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Catherine Lutz

NYC line, people waiting with masks on to be screened

Fighting a virus with the wrong tools (written by Catherine Lutz)

March 30, 2020 The Hill

In this article, Catherine Lutz writes, "America isn’t ready for this pandemic because our government has been spending money on the wrong things. Instead of putting money towards fighting disease or alleviating suffering, the U.S. spent enormous sums over the past couple of decades on war and war preparation."

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Post-9/11 War on Terror costs $6.4 trillion plus 801,000 deaths (Catherine Lutz and Costs of War report cited)

November 18, 2019 Digital Journal

Cited in Digital Journal, "The two reports were prepared by the Costs of War Project at Brown University's Watson Institute for International and Public Affairs. Catherine Lutz, Costs of War co-director and a Brown Professor who authored the projects' report on deaths said: "These reports provide a reminder that even if fewer soldiers are dying and the U.S. is spending a little less on the immediate costs of war today, the financial impact is still as bad as, or worse than, it was 10 years ago."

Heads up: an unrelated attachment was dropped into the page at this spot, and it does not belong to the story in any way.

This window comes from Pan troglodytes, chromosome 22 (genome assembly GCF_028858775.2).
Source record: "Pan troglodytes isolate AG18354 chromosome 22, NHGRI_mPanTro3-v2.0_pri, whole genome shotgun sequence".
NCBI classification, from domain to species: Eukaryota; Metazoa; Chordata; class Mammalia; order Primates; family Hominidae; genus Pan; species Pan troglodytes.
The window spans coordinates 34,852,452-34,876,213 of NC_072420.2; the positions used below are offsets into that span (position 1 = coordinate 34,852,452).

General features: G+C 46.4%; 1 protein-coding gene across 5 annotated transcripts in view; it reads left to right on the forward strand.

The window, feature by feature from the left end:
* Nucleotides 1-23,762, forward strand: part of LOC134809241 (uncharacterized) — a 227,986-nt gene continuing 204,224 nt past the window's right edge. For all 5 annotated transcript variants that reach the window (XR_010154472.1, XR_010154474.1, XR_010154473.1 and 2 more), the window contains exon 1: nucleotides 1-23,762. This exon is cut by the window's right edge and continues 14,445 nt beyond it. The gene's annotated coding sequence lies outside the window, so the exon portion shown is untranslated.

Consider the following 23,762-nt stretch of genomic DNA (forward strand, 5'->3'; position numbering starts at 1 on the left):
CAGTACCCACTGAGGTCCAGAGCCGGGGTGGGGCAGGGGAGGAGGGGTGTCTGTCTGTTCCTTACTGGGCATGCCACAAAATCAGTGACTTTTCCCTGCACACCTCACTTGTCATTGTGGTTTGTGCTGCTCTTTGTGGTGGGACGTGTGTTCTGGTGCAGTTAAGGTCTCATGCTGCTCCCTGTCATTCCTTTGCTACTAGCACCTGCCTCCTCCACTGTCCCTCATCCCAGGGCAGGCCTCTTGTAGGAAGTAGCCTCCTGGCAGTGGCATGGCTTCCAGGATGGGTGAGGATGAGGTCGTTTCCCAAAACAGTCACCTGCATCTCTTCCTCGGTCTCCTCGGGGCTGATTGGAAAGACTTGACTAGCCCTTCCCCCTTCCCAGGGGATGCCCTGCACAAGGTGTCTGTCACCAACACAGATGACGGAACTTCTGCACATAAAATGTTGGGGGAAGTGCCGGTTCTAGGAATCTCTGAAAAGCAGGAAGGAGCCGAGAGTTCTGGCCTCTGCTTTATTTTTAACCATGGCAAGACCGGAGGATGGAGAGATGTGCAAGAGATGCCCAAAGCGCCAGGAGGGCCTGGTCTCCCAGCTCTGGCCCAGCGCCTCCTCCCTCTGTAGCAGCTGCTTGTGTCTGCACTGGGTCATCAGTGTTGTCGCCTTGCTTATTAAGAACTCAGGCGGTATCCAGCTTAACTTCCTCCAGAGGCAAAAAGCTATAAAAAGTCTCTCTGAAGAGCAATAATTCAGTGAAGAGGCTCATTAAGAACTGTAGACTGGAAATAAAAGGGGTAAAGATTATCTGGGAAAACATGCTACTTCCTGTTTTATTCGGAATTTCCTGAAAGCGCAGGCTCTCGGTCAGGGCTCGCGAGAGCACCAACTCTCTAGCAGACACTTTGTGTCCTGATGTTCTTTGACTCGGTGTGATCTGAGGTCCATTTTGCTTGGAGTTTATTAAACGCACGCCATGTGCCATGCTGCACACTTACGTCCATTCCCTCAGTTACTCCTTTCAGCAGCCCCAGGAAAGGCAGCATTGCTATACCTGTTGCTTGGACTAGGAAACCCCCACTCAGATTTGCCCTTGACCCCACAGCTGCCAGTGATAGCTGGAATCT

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A US Marine in Afghanistan

Afghanistan's hired guns (comments by Cathy Lutz)

April 26, 2019 U.S. News & World Report

Professor Cathy Lutz comments on the number of security contractors that the U.S. military employs in Afghanistan, saying "The main problem with contractors of all sorts is there's just not enough attention to what they're doing. That's not been reported out in a clear way to anybody's satisfaction for all these years."

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US Senate Debates Yemen War Powers Resolution (Costs of War project cited)

March 21, 2018 C-SPAN

During a Senate debate on the Yemen War Powers Resolution on March 20, 2018, lawmakers discussed the extent of U.S. force abroad and Congress's role in making decisions about where the U.S. goes to war. Senate Minority Whip Dick Durbin (D-Ill.) cited new Brown University Costs of War project data showing that the U.S. is taking military action against terrorism in 76 countries. "How often," he asked, "has Congress debated whether those military actions were authorized?" 

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